A ceremonial lifting of paving stones where construction will add an accessibility enhancements as part of the $54 million overhaul of the Seattle Asian Art Museum in Volunteer Park
Leaders of the Seattle Asian Art Museum renovation project commemorated the official start of construction with a ground breaking ceremony Tuesday afternoon. Parks and Recreation officials gave remarks and encouraged the community to continue their support of the $54 million renovation.
The prospect of neglecting the museum’s need for upgrades “would have been terrible and it would have been terrible for Capitol Hill,” said capital campaign co-chair Mimi Gardner Gates who greeted the audience. “Great cities are great because citizens step forward and make a difference.”
Seattle Art Museum is just is just $3 million shy of their $33 million commitment to the project and encouraging community support to reach the total.
The audience of about 50 bristled in the windy weather, gathered beneath a canopy to hear speeches from capital campaign co-chairs Gates and Gursharan Sidhu.
Superintendent of construction Jeremy Jones stood in the audience as the lineup symbolically broke ground with crowbars painted gold. It took seven people to lift two courtyard stones with golden levers for the audience in Volunteer Park. Continue reading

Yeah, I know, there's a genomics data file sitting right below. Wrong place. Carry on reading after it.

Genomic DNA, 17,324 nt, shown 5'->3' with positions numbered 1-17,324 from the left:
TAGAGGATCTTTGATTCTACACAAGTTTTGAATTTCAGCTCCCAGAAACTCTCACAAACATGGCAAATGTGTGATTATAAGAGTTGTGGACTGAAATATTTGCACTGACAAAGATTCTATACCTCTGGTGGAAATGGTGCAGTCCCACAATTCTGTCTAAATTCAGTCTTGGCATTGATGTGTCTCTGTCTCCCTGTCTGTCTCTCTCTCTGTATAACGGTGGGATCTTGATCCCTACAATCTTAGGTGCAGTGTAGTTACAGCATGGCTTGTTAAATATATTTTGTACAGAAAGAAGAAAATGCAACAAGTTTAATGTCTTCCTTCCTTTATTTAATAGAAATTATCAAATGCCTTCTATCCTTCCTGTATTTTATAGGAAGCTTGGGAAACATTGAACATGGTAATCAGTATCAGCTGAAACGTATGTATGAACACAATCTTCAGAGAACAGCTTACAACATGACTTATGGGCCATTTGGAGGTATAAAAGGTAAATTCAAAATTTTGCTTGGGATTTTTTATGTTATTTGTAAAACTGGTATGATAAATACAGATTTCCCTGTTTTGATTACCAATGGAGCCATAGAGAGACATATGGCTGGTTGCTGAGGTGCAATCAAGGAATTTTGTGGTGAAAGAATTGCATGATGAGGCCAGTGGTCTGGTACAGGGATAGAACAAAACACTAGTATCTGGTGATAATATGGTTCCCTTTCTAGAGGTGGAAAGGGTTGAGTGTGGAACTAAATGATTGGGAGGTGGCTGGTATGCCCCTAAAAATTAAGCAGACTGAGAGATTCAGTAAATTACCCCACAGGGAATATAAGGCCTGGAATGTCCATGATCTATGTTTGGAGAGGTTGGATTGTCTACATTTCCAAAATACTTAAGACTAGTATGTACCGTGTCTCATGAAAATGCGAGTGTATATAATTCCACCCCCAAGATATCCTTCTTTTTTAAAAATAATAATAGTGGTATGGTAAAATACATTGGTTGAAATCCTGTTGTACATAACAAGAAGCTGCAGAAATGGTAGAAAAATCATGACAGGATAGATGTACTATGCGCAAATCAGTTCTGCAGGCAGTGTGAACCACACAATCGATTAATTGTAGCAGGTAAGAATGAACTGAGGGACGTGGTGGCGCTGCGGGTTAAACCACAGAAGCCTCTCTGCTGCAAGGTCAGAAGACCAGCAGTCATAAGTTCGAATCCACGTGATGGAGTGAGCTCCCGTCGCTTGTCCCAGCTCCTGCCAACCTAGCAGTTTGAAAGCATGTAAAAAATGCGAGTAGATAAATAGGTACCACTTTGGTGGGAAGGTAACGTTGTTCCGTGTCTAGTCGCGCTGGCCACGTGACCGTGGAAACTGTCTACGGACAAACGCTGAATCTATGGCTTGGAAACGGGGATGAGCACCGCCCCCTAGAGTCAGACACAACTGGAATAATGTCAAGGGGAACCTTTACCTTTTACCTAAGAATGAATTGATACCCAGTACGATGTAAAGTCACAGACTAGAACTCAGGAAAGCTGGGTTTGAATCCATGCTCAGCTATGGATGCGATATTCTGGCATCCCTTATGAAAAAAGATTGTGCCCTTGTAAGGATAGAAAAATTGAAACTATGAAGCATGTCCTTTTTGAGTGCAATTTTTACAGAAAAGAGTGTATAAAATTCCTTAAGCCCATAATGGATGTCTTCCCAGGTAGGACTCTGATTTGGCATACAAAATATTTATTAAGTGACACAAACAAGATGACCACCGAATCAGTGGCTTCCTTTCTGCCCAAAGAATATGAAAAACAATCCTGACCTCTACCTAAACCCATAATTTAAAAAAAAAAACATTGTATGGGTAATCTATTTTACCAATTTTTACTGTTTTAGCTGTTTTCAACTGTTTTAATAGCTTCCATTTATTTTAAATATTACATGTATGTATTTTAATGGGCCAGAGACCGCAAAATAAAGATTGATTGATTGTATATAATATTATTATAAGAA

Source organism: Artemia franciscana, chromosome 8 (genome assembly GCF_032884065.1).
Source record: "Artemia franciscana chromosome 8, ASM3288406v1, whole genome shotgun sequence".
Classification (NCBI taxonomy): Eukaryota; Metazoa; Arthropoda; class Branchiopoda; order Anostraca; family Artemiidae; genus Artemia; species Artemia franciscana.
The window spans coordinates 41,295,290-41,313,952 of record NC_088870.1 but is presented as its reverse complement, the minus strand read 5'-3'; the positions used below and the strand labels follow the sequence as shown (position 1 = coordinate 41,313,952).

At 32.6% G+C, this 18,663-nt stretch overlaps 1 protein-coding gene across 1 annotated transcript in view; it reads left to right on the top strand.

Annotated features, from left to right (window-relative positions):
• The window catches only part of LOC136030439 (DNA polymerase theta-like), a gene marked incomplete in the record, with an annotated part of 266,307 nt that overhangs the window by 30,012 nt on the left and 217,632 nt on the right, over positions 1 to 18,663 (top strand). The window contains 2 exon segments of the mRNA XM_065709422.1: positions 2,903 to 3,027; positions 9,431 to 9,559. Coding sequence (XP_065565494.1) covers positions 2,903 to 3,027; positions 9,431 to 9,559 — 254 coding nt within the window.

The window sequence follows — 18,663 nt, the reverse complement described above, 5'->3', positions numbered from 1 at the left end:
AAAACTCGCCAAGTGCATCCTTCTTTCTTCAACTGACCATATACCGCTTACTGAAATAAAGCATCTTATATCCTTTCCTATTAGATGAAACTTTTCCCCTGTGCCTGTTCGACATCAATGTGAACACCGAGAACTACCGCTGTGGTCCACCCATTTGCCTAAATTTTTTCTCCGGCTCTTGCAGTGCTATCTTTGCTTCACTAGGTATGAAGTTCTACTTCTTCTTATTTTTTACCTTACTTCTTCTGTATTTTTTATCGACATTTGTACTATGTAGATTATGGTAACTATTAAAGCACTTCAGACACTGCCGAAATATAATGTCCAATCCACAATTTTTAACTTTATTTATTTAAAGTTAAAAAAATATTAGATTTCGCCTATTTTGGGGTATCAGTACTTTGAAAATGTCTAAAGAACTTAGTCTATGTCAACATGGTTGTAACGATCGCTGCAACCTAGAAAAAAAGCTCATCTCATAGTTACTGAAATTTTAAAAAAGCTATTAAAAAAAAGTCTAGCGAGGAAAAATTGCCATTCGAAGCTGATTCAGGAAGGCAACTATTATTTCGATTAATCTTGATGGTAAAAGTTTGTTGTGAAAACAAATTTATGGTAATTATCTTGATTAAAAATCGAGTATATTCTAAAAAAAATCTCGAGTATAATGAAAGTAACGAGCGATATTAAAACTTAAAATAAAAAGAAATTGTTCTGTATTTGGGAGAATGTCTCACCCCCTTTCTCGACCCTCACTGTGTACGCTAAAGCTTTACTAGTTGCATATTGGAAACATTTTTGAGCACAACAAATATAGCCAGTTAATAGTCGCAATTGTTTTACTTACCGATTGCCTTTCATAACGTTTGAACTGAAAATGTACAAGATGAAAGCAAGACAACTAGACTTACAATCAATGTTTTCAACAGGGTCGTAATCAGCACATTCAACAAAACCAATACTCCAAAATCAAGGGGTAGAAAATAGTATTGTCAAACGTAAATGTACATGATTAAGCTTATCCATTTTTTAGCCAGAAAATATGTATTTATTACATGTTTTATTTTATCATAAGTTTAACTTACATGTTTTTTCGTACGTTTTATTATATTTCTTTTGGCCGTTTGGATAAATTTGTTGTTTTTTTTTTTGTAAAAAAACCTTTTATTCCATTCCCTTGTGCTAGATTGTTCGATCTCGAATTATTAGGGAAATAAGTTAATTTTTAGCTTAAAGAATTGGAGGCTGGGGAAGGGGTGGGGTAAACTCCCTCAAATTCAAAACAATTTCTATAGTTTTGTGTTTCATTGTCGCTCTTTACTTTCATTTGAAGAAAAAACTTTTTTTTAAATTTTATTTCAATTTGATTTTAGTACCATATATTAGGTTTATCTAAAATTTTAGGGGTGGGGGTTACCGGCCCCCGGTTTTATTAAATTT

On March 13th, a ceremony will mark the start of more than a year of construction to overhaul and expand the Seattle Asian Art Museum in Volunteer Park. The construction fences are already up. Neighbors and park lovers with questions about how the construction will impact the public space and surrounding neighborhood met with officials Thursday night.
Ahead of the official groundbreaking ceremony, representatives for the SAAM renovation project invited the community to Miller Community Center Thursday night for a construction presentation. Superintendents from the construction company BN Builders presented their build-out plan alongside the museum’s chief operating officer and a Volunteer Park projects manager.